[Python-Dev] Issue5434: datetime.monthdelta

Robert Kern robert.kern at gmail.com
Fri Apr 17 00:29:24 CEST 2009


On 2009-04-16 17:17, Paul Moore wrote:
> 2009/4/16 Robert Kern<robert.kern at gmail.com>:

>>>>> from dateutil.relativedelta import *
>>>>> dt = relativedelta(months=1)
>>>>> dt
>> relativedelta(months=+1)
>>>>> from datetime import datetime
>>>>> datetime(2009, 1, 15) + dt
>> datetime.datetime(2009, 2, 15, 0, 0)
>>>>> datetime(2009, 1, 31) + dt
>> datetime.datetime(2009, 2, 28, 0, 0)
>>>>> dt.months
>> 1
>>>>> datetime(2009, 1, 31) + relativedelta(years=-1)
>> datetime.datetime(2008, 1, 31, 0, 0)
>
> Yes, but given
>
> r = relativedelta(d1, d2)
>
> how do I determine the number of months between d1 and d2, and the
> "remainder" - what monthmod gives me.

Oops! Sorry, I read too quickly and misread "monthmod" as "monthdelta".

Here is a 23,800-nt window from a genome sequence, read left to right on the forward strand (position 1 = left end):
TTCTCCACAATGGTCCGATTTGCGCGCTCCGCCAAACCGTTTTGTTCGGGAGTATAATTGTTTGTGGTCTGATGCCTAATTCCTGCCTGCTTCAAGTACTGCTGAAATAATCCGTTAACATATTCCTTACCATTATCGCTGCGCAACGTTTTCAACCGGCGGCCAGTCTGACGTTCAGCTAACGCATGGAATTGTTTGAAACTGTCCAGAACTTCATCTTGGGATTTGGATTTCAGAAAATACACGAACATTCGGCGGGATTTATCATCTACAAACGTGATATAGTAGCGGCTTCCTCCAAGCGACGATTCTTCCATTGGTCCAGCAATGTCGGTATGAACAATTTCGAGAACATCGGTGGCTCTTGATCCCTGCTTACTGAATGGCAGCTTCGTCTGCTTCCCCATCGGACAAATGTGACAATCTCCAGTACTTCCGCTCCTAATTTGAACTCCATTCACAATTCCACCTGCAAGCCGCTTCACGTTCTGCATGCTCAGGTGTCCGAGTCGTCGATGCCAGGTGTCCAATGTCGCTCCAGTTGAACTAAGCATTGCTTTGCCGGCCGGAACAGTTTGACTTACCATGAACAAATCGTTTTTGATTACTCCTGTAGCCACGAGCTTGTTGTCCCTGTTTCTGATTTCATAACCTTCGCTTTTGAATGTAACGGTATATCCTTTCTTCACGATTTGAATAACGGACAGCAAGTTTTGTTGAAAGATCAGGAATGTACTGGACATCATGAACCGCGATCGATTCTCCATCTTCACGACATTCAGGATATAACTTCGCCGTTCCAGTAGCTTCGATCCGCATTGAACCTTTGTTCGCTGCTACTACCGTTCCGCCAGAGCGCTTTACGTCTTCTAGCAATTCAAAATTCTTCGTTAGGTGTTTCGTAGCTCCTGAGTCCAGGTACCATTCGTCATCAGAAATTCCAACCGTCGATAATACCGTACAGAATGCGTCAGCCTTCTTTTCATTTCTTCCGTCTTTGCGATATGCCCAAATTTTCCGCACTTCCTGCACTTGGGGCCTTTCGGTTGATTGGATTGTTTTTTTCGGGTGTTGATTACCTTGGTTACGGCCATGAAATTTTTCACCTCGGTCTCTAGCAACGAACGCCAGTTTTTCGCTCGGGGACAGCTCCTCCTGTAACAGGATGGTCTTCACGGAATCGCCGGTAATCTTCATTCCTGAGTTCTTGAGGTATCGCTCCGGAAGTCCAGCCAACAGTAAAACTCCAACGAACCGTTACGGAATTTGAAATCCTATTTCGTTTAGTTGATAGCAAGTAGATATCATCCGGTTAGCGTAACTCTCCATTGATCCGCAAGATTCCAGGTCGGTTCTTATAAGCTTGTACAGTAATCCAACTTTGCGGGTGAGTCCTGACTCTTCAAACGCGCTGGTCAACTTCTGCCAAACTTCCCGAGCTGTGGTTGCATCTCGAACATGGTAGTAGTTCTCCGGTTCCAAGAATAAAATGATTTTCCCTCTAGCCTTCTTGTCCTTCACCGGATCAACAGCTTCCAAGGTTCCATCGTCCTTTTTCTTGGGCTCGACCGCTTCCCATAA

> From the code, r.months looks
> like it works, but it's not documented, and I'm not 100% sure if it's
> always computed.

The result of relativedelta(d1, d2) is the same thing as if it were explicitly 
constructed from the years=, months=, etc. keyword arguments. From this example, 
I think this is something that can be relied upon:

"""
It works with dates too.

 >>> relativedelta(TODAY, johnbirthday)
relativedelta(years=+25, months=+5, days=+11, hours=+12)
"""

> The use case I'm thinking of is converting the difference between 2
> dates into "3 years, 2 months, 5 days" or whatever. I've got an
> application which needs to get this right for one of the dates being
> 29th Feb, so I *really* get to exercise the corner cases :-)

I believe relativedelta() is intended for this use case although it may resolve 
ambiguities in a different way than you were hoping.

-- 
Robert Kern

"I have come to believe that the whole world is an enigma, a harmless enigma
  that is made terrible by our own mad attempt to interpret it as though it had
  an underlying truth."
   -- Umberto Eco



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